How to Conclude a Research Paper Like a Pro

How to Conclude a Research Paper Like a Pro

A good paper is not just about finding the best words and phrases to convey a specific point or idea, and it’s also about how those words are used. Good papers have a particular flow and symmetry that is all brought together in an obvious, well-presented conclusion.

Today, we are going to assume that the writer has done all the relevant research and has written a solid paper that follows on a specific outline. Proper term papers all begin with these things at their foundations. The conclusion must follow the same progression of information as is found in the body of the paper and other specific stylistic considerations need to be made. Let’s have a look right now at each part of a good conclusion and how they bring the entire paper together.

If you are having trouble getting to this point in your paper, it might be wise to contact a custom writing service like for help organizing your notes into a coherent paper.  Take specific note of the conclusion and see how closely it adheres to the following guidelines.

#1: Restate The Main Topic

The conclusion to a term paper should always begin by recalling the subject directly and succinctly. Only spend a sentence or two on this; don’t try to reiterate the entire paper just yet. Also, don’t place any heavier emphasis on the importance of the subject in conclusion as in the rest of the paper. The body of the article should effectively communicate that the topic is important.

#2: Reiterate The Thesis Statement

This is a standard part of an essay or term paper. Restate the thesis in the context of the main topic. The thesis statement in your conclusion should be presented as a reflection on the subject. It should include strong language that communicates confidence in the information presented in the body of the paper that is also backed up by solid research.

Remember to never directly duplicate the repetition of the thesis statement as presented at the beginning of the paper. The language should always be varied with deference to what the reader should have learned by reading the article in its entirety.

#3: Give a Brief Summary of the Main Points

This part of the summary should remind readers of salient points made throughout the paper along with at least one piece of evidence that corroborates the statement. In short, you want to summarize the main points in an authoritative way. Here is one effective way to organize this section of the conclusion:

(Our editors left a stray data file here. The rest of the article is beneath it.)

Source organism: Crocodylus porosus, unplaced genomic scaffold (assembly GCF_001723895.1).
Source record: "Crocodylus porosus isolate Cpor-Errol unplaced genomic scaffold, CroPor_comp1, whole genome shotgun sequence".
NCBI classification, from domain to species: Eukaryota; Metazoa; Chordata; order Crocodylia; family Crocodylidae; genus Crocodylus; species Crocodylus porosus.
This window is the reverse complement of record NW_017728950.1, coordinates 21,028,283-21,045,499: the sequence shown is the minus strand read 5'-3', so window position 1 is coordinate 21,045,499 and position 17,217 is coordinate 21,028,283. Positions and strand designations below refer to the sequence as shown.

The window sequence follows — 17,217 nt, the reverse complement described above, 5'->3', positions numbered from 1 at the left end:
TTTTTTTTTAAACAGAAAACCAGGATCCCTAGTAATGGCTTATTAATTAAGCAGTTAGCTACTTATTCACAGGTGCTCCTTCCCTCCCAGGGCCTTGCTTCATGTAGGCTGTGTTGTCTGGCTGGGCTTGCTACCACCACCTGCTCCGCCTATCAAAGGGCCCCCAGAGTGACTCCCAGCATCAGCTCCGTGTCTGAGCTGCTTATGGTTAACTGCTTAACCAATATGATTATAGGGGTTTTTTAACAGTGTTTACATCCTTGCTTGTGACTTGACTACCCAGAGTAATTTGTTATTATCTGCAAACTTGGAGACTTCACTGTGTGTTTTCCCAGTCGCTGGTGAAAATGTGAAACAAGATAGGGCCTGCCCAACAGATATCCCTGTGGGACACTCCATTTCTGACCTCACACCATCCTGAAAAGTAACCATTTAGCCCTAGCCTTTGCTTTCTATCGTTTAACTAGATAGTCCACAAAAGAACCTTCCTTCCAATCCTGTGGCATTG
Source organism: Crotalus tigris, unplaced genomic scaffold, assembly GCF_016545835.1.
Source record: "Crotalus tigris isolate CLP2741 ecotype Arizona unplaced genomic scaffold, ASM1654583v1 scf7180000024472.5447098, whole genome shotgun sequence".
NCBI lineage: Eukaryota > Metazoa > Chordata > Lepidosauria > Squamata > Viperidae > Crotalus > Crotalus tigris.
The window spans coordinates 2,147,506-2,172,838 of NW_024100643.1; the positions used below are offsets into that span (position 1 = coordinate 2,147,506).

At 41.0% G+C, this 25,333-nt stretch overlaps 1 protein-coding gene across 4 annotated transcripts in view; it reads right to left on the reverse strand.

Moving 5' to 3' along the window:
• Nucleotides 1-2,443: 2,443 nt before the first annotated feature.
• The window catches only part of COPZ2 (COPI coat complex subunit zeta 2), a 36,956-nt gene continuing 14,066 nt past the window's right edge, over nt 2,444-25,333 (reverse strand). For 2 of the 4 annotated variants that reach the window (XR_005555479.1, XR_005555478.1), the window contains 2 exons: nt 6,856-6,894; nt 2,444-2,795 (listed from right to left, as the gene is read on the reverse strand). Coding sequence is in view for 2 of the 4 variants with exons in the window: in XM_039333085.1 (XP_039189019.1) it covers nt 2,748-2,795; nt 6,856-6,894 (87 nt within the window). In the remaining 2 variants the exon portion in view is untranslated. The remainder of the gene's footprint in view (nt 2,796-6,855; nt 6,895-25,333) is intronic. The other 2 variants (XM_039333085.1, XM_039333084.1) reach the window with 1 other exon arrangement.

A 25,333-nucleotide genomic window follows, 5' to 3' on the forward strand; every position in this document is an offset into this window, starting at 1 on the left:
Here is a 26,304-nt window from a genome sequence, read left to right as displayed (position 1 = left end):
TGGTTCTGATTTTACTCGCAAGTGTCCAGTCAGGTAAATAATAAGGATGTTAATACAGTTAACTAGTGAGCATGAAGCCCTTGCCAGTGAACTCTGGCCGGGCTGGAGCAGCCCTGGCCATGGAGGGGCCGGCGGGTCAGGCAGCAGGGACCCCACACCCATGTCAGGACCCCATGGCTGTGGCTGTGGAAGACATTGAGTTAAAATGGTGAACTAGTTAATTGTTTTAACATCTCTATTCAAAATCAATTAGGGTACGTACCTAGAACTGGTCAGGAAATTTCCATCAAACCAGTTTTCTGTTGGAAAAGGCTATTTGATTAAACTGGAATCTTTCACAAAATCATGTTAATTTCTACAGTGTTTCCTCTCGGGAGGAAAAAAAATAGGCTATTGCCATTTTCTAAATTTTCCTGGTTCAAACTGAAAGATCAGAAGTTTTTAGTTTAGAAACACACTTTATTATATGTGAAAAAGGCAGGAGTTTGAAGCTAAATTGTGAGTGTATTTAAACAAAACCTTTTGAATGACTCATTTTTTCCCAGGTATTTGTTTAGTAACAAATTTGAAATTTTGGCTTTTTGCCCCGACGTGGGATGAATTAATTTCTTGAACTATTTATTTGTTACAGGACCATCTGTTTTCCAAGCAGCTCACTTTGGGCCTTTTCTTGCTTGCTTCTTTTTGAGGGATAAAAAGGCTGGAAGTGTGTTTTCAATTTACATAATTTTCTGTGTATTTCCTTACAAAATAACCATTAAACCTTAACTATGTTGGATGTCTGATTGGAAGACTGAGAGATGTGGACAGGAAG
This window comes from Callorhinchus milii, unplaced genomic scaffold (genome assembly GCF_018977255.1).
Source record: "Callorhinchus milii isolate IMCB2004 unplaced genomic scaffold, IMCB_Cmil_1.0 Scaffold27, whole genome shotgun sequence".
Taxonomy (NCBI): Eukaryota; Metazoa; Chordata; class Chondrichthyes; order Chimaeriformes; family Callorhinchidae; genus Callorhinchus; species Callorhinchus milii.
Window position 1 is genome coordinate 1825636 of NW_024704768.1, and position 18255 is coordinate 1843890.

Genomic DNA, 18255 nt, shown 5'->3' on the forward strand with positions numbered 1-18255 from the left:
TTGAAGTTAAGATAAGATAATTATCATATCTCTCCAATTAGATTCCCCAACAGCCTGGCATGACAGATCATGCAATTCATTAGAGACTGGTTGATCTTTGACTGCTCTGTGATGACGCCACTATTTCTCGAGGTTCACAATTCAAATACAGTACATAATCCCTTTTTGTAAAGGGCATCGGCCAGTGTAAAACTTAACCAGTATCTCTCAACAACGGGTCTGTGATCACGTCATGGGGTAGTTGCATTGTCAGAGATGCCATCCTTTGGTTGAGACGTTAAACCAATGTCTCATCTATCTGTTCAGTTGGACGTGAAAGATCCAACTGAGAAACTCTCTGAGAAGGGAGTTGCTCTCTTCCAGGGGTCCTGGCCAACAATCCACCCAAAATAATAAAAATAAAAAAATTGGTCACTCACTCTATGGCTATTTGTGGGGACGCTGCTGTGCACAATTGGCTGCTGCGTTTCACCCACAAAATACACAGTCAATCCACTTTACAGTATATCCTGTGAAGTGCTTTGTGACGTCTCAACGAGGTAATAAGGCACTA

Go back over your paper and isolate the topic sentences in each section. Next, isolate the most compelling statement that agrees with or compliments each topic sentence. Finally, compile one or two paragraphs for your conclusion out of those samples. Be sure to present the points in the same order as they are presented in the body. This level of symmetry is an indicator of a well-written paper.

#4: Communicate The Significance of the Main Points

The body of the paper is the “what” of your subject. The conclusion is the “why.” Why is all of this so important? Why should the reader care? What is the urgency to consider the information and, possibly, take action based upon it? If you feel there may be a few loose ends in the messaging and you want to clarify any point made in the body of the paper, be certain to address them within the conclusion.

The goal of the conclusion is to leave the reader educated, convinced, and compelled. Educate about the subject, give convincing evidence that the subject is important, and compel the reader to take your side. It is also common to end with a call to action that specifies what the reader should do with the knowledge gained in reading the paper.

If you’re still feeling stuck, there are some good conclusion examples available online that show the proper progression of information and how to present it. From there, the task of creating the best conclusion for your paper is up to you.

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